Living our souls’ mission can be a challenge and there are a million ways in this life to escape becoming who we are really meant to be. Not so for Moses who is embraced with Divine support on that mountain: I will be there. I will be with you, Moses. I will teach you what to say. When Moses fends off the promises, the Holy One comes up with the ultimate gift– the loving assistance of another person, his brother Aaron who is the visible living, loving proof of God’s faith in Moses. 

Both Aaron and Moses proceed on the Exodus task with the awareness that we must hold in our hearts; we never have to be alone. Our loving God gives us to each other. God sees the best in us - perhaps it is fair to say that the Holy One seeds the best in us - and doesn’t lose faith in us even when we are stubborn and afraid and even when in plain sight, we miss what it is we are really capable of doing.

 Our second reading by Eugene Kennedy, a former Maryknoll Priest and noted psychologist describes so well the 9-11 moment when facing death, probably unsure about how much time is left, people become fully immersed in love, sending out messages of connection, gratitude and belonging. In their last moments, they are not victims of terrorists but lovers, certain and true. Kennedy notes that in this moment fraught with danger and death, “we see them as they really were all the time.” 

What were they all that time? What are any of us, but blessed and created in the image of God Divine, the Source of Love and Light? We are lovers too; willing to strive beyond our human frailties to be our very best selves; searching for and adding to the love and kindness in our world. No one wants to receive a call like the ones on 9-11 but I suspect every one of us wants to live and some day, die immersed in Love Eternal. 

 At our best, inspired by God and those who love us, we recognize that Love is Eternal and the Eternal is Love. Moses realized this when he took on the challenge to free his people, even when it led to plagues and the first Passover and decades of desert wandering. The 9-11 callers knew it for sure as they declared that love is the strongest force in life and death. They lived out the prophetic injunction to reach out not just when it’s safe or convenient but also in times of fear and uncertainty. For us, that probably includes the moments when people do or say annoying things and when they aren’t exactly loving in return. While not simple, living like this brings us to being fully engaged in all that life has to offer, not letting it pass us by, promoting civility and moving toward harmony with everyone we come in contact with. And curiously, treating other people respectfully reminds us to treat ourselves just as well. In the moments that become days and years, whenever we can embrace being kind to one another, we are delighted and grateful for life, we are at home everywhere, in our own skins, with each breath and maybe even as we take our last breath.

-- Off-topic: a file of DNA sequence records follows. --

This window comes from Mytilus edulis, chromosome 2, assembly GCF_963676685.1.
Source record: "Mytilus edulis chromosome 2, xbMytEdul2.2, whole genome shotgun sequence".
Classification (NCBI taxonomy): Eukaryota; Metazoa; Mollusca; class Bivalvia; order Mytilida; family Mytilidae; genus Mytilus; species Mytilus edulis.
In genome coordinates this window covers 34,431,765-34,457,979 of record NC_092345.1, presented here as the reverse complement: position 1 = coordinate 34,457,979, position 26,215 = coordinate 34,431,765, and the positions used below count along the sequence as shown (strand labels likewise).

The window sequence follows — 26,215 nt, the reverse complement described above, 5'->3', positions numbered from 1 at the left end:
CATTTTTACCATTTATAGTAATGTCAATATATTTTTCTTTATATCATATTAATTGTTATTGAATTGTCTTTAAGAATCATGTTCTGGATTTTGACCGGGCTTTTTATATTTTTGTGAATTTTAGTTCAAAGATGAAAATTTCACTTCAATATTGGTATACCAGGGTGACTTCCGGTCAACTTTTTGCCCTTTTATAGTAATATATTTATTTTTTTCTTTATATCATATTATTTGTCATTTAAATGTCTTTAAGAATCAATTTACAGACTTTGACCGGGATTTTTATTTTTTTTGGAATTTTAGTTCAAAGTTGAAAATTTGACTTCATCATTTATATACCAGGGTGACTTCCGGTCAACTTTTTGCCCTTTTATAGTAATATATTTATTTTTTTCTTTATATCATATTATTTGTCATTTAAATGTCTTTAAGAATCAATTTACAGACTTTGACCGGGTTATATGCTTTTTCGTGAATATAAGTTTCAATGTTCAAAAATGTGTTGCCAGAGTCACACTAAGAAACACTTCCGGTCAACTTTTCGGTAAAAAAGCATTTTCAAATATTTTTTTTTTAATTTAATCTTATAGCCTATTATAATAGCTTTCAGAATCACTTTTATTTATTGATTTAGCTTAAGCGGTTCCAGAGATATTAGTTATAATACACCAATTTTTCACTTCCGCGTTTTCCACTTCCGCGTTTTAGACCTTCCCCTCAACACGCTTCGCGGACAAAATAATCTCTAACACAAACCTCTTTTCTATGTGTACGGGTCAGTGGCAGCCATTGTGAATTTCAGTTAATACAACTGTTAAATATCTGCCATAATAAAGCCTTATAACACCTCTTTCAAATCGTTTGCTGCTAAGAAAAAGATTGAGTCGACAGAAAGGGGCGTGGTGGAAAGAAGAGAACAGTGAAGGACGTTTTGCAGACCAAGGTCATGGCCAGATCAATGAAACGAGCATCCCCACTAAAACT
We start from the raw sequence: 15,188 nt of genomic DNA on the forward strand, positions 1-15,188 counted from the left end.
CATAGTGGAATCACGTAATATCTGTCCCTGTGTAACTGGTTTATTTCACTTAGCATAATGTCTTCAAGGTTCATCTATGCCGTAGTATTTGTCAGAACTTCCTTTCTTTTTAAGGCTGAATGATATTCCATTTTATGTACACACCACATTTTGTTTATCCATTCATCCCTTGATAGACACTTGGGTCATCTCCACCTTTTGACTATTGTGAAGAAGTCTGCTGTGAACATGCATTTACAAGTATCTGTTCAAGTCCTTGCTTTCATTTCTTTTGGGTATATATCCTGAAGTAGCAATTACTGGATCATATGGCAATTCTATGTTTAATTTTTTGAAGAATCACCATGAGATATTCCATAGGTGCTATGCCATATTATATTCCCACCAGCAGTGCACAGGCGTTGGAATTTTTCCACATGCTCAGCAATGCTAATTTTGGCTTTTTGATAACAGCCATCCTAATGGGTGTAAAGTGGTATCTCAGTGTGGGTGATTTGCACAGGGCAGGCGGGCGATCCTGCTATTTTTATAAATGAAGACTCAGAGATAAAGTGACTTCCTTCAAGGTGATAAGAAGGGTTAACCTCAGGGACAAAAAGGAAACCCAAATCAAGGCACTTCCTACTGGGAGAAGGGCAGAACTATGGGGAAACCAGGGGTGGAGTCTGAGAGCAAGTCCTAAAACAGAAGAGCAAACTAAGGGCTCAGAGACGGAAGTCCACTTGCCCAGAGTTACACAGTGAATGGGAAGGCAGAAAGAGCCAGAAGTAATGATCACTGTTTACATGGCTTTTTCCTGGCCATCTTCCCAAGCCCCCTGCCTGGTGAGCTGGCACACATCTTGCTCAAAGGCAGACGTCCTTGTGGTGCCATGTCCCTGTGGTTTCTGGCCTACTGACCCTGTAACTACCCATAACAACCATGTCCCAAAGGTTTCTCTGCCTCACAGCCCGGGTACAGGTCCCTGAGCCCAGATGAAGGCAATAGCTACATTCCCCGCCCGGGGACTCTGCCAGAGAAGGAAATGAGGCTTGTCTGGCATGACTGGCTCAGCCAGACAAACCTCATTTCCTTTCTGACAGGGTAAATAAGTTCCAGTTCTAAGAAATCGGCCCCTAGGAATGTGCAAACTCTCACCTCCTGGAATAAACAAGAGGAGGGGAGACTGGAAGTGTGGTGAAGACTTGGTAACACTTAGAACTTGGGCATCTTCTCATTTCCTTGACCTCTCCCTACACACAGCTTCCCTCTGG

The Gospel of Mary of Magdala gives us a frame for understanding those 9-11 callers as well as the ancient Moses story. In it, Jesus calls his friends and followers, “Children of the Living Spirit” and promises a Kindom of God. The phrases and ideas mirror very closely those in the Gospel of Mathew except Mathew dramatizes the message as being publicly proclaimed to large crowds. Both Mary and Mathew used the ancient concept of “Kingdom” which we have changed to “Kindom” in our readings for a more modern and egalitarian profile of justice moderated not by a patriarchal figure with dictatorial powers but by what we respect and find in common with each other as Kin or people in relationship with each other. 
 Rather than public proclaiming, Mary’s Gospel shows Jesus at supper nudging a few friends and followers to a deeper conversion. It is a more intimate look at Jesus and the frank perplexity of the disciples is charming, as if they are asking not for the first time, “What are you really all about, Jesus? And what’s the end goal here?” There’s a certain wanting to nail this thing down. Just how do I qualify for the glory you imagine and when is it going to happen already? 

The answer is so basic that they miss it in plain sight. The glory, the treasure, the joy that is love, broken and shared is already given each one of us as blessed creations of the Divine. Getting in touch with it may require a bit of fasting from the world says Jesus…. by which I think He means, putting our cell phones down, being introspective, dreaming and wishing and hoping and making all of that into praying. It means, like Moses, joining with others to do the hard work of making this broken world a better place. Otherwise, we too miss out on the Kin-dom that’s in plain sight. 

 Jesus explains that the Kindom is spread over the Earth in the here and now, not in a remote part of the sky to be accessed only after we die. The Kindom dwells in each and every one of us. It isn’t something earned or deserved by following rules or atoning for past faults. And when Jesus adds that there is light within a person of light, we can sense the Kindom able to spread, ready to enlighten, and shine beyond any single person, tribe or group. For no one has a monopoly on this Kindom and nothing but our own proud or reluctant selves can separate us from the Love that is the Kindom of God. 
 The Holy One within Jesus speaks to the holy within us when he says, “Be still and know that I am.” If we can live like that with plain sight, we live in The Light.